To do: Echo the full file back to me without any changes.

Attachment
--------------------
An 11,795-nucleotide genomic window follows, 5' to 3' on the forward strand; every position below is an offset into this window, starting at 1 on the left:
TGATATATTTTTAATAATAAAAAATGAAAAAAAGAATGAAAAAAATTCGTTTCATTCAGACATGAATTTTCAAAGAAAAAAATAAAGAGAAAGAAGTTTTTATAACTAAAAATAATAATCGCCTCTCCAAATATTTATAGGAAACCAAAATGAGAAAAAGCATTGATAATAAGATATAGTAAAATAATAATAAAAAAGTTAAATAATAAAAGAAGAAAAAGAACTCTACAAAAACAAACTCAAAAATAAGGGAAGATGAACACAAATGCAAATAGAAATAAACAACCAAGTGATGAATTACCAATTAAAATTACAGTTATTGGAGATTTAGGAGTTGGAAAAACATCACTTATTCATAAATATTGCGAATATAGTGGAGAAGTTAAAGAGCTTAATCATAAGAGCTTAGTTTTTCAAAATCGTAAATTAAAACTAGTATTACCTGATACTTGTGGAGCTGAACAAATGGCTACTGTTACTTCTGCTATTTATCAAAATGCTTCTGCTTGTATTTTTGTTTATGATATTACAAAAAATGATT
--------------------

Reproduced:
An 11,795-nucleotide genomic window follows, 5' to 3' on the forward strand; every position below is an offset into this window, starting at 1 on the left:
TGATATATTTTTAATAATAAAAAATGAAAAAAAGAATGAAAAAAATTCGTTTCATTCAGACATGAATTTTCAAAGAAAAAAATAAAGAGAAAGAAGTTTTTATAACTAAAAATAATAATCGCCTCTCCAAATATTTATAGGAAACCAAAATGAGAAAAAGCATTGATAATAAGATATAGTAAAATAATAATAAAAAAGTTAAATAATAAAAGAAGAAAAAGAACTCTACAAAAACAAACTCAAAAATAAGGGAAGATGAACACAAATGCAAATAGAAATAAACAACCAAGTGATGAATTACCAATTAAAATTACAGTTATTGGAGATTTAGGAGTTGGAAAAACATCACTTATTCATAAATATTGCGAATATAGTGGAGAAGTTAAAGAGCTTAATCATAAGAGCTTAGTTTTTCAAAATCGTAAATTAAAACTAGTATTACCTGATACTTGTGGAGCTGAACAAATGGCTACTGTTACTTCTGCTATTTATCAAAATGCTTCTGCTTGTATTTTTGTTTATGATATTACAAAAAATGATT